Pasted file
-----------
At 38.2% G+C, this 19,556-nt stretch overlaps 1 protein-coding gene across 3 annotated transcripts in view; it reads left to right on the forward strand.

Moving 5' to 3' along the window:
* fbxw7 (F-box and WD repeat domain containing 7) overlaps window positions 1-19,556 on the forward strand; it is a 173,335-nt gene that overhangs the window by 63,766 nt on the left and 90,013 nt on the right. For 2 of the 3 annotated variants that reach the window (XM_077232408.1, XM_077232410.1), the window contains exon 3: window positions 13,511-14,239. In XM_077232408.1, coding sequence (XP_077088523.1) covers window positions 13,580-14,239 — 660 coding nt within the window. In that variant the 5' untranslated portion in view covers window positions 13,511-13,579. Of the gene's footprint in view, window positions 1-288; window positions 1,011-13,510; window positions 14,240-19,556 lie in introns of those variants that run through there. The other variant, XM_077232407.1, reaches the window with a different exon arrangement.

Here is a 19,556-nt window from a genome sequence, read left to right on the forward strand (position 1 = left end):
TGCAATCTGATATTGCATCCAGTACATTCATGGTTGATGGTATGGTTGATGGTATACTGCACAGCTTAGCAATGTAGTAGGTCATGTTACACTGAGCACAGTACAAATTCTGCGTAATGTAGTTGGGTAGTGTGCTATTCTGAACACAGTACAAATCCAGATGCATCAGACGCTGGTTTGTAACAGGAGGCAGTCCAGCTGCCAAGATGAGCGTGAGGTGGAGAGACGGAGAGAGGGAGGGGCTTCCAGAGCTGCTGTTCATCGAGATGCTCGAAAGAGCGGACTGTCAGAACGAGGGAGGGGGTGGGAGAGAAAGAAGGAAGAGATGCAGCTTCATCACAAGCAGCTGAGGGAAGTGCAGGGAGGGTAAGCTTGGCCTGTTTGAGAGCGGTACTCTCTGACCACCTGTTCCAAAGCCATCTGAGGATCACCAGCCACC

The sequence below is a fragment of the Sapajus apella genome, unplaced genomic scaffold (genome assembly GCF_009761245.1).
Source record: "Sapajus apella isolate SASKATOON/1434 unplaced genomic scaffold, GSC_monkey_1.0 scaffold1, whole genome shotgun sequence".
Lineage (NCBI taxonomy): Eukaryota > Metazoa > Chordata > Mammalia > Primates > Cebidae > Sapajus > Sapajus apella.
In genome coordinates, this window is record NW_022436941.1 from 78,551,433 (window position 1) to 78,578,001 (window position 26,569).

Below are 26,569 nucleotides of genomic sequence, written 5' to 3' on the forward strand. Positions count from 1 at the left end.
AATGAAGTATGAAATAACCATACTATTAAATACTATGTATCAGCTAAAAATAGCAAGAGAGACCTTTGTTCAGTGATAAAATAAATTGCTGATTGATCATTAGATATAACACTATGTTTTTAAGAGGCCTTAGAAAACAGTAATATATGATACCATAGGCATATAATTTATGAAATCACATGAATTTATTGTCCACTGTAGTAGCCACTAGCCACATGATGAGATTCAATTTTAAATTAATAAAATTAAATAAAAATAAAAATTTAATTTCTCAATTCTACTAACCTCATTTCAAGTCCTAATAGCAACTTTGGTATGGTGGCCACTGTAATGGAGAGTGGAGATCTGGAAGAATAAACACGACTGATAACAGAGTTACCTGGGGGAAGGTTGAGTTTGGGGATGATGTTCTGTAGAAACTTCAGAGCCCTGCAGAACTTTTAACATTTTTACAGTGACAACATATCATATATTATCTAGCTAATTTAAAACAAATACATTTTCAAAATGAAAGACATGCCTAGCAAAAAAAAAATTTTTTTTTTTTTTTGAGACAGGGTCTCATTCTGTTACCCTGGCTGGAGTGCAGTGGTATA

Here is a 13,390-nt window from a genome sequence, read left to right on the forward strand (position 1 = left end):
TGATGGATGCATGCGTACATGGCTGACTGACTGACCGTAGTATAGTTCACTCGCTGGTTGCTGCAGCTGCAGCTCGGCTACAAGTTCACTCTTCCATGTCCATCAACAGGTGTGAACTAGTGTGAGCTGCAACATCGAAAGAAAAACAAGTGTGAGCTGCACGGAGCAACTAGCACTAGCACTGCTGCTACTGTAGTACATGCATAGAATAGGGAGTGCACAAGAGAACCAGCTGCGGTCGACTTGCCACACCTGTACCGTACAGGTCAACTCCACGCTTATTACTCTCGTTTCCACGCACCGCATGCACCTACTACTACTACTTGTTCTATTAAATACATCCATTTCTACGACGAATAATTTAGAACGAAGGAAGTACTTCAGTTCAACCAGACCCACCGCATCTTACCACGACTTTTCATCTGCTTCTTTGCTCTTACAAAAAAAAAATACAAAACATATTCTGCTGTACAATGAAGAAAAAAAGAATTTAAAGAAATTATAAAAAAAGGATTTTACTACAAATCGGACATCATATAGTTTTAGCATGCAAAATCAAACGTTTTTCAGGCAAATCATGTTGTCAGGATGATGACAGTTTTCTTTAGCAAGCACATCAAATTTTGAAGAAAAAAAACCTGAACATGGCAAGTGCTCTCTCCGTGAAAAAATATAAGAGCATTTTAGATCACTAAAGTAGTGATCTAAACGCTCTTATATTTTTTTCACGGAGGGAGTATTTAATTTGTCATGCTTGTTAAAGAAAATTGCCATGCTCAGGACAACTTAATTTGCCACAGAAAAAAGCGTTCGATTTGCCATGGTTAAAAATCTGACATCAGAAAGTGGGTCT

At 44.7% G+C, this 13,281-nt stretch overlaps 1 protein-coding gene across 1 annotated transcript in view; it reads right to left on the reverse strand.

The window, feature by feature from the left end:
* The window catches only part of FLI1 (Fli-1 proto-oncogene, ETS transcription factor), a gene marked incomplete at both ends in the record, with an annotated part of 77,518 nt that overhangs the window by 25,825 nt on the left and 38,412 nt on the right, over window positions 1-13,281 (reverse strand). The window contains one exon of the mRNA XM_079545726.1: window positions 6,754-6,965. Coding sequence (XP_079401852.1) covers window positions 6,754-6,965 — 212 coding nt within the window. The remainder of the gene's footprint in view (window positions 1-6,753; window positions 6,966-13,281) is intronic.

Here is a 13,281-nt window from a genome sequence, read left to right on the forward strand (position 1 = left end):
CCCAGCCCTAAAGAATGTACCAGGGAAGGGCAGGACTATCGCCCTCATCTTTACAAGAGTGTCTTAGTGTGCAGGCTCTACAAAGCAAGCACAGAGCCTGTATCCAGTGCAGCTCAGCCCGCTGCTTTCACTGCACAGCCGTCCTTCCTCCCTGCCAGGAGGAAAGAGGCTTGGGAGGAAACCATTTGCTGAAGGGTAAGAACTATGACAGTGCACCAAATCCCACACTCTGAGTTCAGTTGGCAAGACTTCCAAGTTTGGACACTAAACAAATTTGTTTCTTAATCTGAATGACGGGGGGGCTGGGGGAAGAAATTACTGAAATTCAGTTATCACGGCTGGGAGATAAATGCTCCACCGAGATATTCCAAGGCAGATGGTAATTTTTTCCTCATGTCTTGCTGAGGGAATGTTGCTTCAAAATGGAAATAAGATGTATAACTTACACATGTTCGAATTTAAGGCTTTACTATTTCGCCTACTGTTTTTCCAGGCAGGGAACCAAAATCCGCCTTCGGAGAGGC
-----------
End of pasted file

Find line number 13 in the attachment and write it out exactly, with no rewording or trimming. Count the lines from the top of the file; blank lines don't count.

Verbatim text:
TGATGGATGCATGCGTACATGGCTGACTGACTGACCGTAGTATAGTTCACTCGCTGGTTGCTGCAGCTGCAGCTCGGCTACAAGTTCACTCTTCCATGTCCATCAACAGGTGTGAACTAGTGTGAGCTGCAACATCGAAAGAAAAACAAGTGTGAGCTGCACGGAGCAACTAGCACTAGCACTGCTGCTACTGTAGTACATGCATAGAATAGGGAGTGCACAAGAGAACCAGCTGCGGTCGACTTGCCACACCTGTACCGTACAGGTCAACTCCACGCTTATTACTCTCGTTTCCACGCACCGCATGCACCTACTACTACTACTTGTTCTATTAAATACATCCATTTCTACGACGAATAATTTAGAACGAAGGAAGTACTTCAGTTCAACCAGACCCACCGCATCTTACCACGACTTTTCATCTGCTTCTTTGCTCTTACAAAAAAAAAATACAAAACATATTCTGCTGTACAATGAAGAAAAAAAGAATTTAAAGAAATTATAAAAAAAGGATTTTACTACAAATCGGACATCATATAGTTTTAGCATGCAAAATCAAACGTTTTTCAGGCAAATCATGTTGTCAGGATGATGACAGTTTTCTTTAGCAAGCACATCAAATTTTGAAGAAAAAAAACCTGAACATGGCAAGTGCTCTCTCCGTGAAAAAATATAAGAGCATTTTAGATCACTAAAGTAGTGATCTAAACGCTCTTATATTTTTTTCACGGAGGGAGTATTTAATTTGTCATGCTTGTTAAAGAAAATTGCCATGCTCAGGACAACTTAATTTGCCACAGAAAAAAGCGTTCGATTTGCCATGGTTAAAAATCTGACATCAGAAAGTGGGTCT